Fortunately, we in South Dakota never really forgot Lincoln’s message and we can now give a lesson to some of the people of America who have forgotten it.
There is one special thing that I feel very strongly about. As an individual, as Governor and as the Chief Executive of this State, I recognize we have 688,000 people, some of them red, some of them white, some of them black, and some of them yellow. And, I am honestly tired of the occasional racist talk we have in South Dakota. I strongly feel that it is inappropriate for anyone to address any human being or talk about any human being as a squaw, or a buck, or as a honkey. It is inappropriate for anyone to ever make any slighting comments or have any negative personal feelings with respect to the color of someone’s skin.
In alleviating this problem, the government can set an example by treating every single citizen the same, whether they are red or white, whether they come from the good or the bad side of the tracks, whether they happen to be Protestant, Catholic or Jew. It makes no difference. When we get locked into only one viewpoint or one attitude, we should realize that stubbornness has only one advantage. Those who are stubborn always know what they will be thinking tomorrow. We cannot afford to be stubborn in this State; we cannot afford the luxury.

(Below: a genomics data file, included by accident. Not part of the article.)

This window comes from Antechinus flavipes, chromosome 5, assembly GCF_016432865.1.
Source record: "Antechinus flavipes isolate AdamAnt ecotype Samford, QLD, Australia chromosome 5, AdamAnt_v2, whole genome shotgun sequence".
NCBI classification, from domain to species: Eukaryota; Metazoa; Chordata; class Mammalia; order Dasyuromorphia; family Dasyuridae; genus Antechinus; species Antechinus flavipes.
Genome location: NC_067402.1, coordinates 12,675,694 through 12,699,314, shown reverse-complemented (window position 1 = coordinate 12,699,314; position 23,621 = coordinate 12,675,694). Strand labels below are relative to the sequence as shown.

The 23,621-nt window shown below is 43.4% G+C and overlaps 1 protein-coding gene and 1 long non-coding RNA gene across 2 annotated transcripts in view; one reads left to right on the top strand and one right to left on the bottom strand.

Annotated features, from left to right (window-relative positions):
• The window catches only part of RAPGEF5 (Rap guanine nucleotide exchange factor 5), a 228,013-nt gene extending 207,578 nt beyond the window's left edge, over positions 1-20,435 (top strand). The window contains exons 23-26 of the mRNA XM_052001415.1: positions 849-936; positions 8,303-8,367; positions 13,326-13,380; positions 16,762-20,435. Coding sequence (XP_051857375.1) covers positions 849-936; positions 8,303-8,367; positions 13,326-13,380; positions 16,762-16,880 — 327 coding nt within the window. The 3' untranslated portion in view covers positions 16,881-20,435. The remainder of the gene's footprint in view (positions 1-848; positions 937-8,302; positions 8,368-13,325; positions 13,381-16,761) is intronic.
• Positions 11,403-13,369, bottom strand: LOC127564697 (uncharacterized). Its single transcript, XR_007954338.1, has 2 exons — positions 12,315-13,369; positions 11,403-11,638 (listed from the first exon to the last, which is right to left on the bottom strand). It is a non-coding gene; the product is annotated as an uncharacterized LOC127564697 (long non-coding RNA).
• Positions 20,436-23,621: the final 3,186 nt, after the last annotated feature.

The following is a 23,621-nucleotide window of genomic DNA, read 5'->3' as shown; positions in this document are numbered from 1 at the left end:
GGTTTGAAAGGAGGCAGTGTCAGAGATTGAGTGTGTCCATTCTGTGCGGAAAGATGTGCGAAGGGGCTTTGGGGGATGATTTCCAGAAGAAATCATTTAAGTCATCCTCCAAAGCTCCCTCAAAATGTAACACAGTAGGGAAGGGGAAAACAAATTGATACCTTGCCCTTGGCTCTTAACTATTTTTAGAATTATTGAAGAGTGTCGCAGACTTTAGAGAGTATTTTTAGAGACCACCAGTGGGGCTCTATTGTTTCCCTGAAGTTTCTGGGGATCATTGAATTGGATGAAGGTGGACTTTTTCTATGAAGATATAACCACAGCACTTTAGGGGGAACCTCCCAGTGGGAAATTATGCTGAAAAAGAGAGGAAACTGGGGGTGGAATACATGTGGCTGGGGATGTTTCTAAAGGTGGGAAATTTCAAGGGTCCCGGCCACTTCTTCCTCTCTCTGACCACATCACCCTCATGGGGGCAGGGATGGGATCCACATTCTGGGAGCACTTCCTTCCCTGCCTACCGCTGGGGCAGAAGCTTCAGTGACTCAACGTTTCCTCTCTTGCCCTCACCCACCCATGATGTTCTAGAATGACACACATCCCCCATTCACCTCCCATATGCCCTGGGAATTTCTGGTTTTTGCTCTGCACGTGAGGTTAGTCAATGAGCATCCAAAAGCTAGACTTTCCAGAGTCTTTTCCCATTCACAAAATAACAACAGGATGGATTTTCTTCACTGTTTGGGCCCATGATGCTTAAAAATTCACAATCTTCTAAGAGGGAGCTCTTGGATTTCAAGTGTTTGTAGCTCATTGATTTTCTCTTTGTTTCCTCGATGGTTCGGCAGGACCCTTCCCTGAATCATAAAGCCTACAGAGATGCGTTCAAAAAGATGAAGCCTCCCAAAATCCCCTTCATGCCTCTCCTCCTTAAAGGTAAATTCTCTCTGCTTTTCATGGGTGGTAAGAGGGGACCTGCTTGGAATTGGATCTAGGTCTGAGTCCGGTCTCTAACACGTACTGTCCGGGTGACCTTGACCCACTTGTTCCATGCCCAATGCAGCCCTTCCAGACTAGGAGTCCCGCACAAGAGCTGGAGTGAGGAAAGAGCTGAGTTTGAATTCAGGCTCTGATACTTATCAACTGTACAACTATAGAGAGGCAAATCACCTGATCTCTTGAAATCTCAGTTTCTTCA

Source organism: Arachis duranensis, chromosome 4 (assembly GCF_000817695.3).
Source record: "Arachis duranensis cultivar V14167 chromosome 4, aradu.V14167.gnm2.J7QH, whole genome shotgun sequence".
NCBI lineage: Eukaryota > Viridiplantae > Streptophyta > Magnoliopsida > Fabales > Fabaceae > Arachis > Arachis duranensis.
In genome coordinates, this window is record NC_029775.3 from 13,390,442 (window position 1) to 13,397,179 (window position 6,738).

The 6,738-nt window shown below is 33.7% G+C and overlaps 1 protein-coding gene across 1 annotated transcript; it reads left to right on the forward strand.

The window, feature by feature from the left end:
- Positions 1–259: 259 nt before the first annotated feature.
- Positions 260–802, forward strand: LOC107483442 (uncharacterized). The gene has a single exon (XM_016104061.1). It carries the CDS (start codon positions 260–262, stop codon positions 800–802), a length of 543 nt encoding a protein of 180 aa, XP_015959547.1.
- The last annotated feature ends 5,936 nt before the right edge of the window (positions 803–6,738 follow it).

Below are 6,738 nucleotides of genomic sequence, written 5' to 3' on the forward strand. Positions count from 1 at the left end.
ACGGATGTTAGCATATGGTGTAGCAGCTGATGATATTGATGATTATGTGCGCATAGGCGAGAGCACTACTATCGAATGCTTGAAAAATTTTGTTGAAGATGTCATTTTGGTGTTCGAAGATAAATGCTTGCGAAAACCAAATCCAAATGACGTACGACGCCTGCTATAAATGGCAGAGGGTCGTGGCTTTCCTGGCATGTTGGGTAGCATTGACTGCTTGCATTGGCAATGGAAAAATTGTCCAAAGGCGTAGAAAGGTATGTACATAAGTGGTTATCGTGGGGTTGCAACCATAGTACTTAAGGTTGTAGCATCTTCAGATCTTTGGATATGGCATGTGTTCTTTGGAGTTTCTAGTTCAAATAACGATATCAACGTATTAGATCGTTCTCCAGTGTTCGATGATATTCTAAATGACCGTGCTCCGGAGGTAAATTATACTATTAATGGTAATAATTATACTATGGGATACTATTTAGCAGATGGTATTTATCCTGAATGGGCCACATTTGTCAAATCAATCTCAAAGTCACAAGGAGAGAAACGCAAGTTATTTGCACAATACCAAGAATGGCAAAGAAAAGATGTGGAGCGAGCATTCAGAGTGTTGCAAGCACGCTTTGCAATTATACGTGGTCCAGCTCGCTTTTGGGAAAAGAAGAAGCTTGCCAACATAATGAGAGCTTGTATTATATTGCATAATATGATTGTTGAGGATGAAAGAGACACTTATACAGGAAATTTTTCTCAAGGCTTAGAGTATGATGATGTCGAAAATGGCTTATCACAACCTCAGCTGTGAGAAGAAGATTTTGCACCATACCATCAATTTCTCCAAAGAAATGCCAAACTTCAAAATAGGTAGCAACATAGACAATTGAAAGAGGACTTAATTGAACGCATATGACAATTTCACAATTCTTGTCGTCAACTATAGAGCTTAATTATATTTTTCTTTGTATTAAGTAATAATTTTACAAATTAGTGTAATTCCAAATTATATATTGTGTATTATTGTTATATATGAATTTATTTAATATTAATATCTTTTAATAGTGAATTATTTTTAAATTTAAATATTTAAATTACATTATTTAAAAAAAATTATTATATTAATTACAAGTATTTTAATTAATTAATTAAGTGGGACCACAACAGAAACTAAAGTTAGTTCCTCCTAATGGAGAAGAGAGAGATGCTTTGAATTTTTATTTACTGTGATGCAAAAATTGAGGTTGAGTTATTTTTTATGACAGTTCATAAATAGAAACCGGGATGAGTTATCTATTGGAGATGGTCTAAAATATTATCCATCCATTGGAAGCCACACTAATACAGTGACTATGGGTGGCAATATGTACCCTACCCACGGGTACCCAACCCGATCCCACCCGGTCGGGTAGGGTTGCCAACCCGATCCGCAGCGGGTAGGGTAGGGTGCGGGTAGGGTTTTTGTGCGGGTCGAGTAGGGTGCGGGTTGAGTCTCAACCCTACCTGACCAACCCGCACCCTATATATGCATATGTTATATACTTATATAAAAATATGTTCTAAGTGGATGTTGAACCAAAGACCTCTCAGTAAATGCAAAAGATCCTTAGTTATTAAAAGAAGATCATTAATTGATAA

As we recognize that the government cannot solve all of our problems, we must also understand that there are many things we can do as individuals. We do not need a government program to clean up the community where we live if we can clean it up ourselves. We would not need a government program to clean up the ditches along the highway if everyone took care of the land that really belongs to all of us. There are many things that we can do as individuals within our communities and within our daily lives where we do not have to call upon the government for assistance. We should also remember that the government will only become involved if we fail in our mission to do these things ourselves.
As we embark on the next four years, probably the most honest thing that I can tell you is that I realize we are going to make mistakes. I will not make any bones about that. I have never said we are perfect. I have never said our way is the only way. I have never said our ideas are the only ideas.